Give Mr. Merrin this much credit — he is right when he says the state department of health should do more to address lead contamination, particularly in older, rental housing stock around Ohio.
The ODH ought to use Toledo’s ordinance as a model for statewide regulations to identify lead hazards. Then state and local authorities ought to expand the scope of lead-safe efforts to include more residential properties. What the General Assembly should do is this: dedicate funding to help property owners remediate the lead hazards that are too common in older homes and buildings around the state.
The first item on the General Assembly’s agenda, however, should be to kill Mr. Merrin’s attempt to undermine the only real lead-safety regulations protecting children in Toledo now.
Diarrheal disease from contaminated water is the second leading cause of death among children under the age of five, claiming more than 360,000 lives annually. Now, a new study of children in 35 countries finds that those living in a watershed with more trees had a lower risk of contracting the illness.
The research, published in the journal Nature Communications, found that a 30 percent increase in upstream tree cover in some rural areas is just as effective at reducing disease risk as having improved sanitation, such as indoor plumbing or toilets. The research analyzed health, demographic, and geospatial data for 300,000 children.
“We are not saying trees are more important than toilets and indoor plumbing,” co-author of the study Diego Herrera, an economist at the Environmental Defense Fund who conducted the research while a postdoctoral researcher at the University of Vermont, said in a statement. “But these findings clearly show that forests and other natural systems can complement traditional water sanitation systems, and help compensate for a lack of infrastructure.”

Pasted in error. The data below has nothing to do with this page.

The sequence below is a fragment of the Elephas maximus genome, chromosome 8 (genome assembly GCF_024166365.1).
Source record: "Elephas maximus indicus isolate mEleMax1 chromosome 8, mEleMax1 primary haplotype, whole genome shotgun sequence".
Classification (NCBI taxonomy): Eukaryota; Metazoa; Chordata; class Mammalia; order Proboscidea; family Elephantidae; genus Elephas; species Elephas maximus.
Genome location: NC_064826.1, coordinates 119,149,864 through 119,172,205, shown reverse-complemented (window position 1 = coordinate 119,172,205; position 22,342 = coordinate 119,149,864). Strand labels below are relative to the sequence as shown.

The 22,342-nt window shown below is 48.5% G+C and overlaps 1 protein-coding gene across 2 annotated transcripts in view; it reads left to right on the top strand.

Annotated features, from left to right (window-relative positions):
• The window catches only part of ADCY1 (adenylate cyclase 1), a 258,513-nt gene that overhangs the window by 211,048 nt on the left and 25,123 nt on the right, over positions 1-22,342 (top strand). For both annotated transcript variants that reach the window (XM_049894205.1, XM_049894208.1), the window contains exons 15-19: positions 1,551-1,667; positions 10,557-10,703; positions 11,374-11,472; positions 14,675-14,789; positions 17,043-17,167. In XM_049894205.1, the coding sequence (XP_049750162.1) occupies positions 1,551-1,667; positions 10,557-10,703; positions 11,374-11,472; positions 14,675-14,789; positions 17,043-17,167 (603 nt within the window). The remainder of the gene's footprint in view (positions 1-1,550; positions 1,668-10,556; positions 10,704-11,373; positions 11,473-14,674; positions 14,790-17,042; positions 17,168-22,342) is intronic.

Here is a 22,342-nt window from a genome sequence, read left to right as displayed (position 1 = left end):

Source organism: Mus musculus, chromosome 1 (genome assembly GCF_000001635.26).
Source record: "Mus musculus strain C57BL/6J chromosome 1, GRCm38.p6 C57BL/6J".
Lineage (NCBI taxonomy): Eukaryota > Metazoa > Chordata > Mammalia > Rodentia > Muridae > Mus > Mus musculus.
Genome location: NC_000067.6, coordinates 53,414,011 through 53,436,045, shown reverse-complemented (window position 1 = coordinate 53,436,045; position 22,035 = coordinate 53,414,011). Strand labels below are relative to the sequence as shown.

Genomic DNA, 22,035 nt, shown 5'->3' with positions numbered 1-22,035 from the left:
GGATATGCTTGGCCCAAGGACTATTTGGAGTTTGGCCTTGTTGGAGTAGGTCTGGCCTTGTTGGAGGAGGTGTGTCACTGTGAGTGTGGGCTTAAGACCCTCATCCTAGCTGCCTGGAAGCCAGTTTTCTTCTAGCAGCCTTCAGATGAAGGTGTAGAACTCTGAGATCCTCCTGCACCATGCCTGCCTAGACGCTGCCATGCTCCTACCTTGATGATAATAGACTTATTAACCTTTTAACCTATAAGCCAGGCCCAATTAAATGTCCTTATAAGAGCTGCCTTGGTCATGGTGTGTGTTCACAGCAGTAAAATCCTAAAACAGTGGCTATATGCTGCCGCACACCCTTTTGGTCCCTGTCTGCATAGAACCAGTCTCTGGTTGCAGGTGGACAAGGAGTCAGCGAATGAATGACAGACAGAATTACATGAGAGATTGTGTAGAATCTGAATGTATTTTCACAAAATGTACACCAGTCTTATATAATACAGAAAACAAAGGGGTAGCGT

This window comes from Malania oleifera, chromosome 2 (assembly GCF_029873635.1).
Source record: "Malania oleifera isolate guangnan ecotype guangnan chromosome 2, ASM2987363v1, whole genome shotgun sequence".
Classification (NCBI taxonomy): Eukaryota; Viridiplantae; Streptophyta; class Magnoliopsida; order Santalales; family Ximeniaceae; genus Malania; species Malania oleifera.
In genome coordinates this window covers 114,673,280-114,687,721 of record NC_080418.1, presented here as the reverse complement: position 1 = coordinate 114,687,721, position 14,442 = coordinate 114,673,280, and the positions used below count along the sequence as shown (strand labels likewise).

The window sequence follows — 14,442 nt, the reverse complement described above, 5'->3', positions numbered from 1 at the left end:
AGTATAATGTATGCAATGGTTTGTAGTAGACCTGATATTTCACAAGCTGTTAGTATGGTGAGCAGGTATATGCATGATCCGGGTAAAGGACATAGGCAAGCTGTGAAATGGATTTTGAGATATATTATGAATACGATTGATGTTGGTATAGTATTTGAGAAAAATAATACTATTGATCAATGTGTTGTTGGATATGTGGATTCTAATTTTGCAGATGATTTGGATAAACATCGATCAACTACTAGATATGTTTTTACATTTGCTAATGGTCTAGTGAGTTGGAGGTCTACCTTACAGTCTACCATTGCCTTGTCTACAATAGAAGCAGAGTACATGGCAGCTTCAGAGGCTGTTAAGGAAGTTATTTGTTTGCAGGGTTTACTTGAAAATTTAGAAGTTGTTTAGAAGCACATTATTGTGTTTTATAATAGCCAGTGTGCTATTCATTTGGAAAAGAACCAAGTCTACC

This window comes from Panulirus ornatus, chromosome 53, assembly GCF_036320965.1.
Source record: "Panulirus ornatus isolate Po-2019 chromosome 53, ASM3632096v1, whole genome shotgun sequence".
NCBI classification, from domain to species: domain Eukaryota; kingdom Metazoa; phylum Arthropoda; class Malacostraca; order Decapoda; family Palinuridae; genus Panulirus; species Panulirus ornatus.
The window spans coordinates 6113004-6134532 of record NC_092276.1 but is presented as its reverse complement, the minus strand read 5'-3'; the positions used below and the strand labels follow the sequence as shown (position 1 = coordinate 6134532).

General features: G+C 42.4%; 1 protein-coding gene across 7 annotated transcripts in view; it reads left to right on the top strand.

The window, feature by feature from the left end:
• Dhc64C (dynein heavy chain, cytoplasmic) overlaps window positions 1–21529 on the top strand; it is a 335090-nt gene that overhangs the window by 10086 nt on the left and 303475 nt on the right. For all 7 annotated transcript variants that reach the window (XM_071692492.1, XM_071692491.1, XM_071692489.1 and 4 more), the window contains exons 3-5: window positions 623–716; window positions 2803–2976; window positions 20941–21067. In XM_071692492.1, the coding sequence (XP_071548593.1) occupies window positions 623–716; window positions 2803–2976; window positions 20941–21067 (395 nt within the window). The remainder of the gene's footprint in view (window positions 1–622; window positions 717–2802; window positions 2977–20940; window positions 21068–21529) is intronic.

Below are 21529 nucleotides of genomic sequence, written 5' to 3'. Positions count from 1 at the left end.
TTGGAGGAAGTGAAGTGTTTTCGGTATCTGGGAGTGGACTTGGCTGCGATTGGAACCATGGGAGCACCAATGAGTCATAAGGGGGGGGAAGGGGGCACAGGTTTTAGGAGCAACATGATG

The researchers argue that dense tree coverage upstream helped filter or dilute pollutants before they reached communities, as well as deterred human activity that could pollute the waterways, such as agriculture or infrastructure development.
Researchers, doctors call for regulators to reassess safety of taking acetaminophen during pregnancy
The painkiller, taken by half of pregnant women worldwide, could be contributing to rising rates of reproductive system problems and neurodevelopmental disorders like ADHD and autism.
"If we look at the rate of carbon emissions, most is emitted by the developed and industrialized countries, but the problem is poor countries like Bangladesh are the main sufferers."
Working with youth writers on a climate-fiction screenplay has opened my eyes to the power of the arts in confronting environmental crises.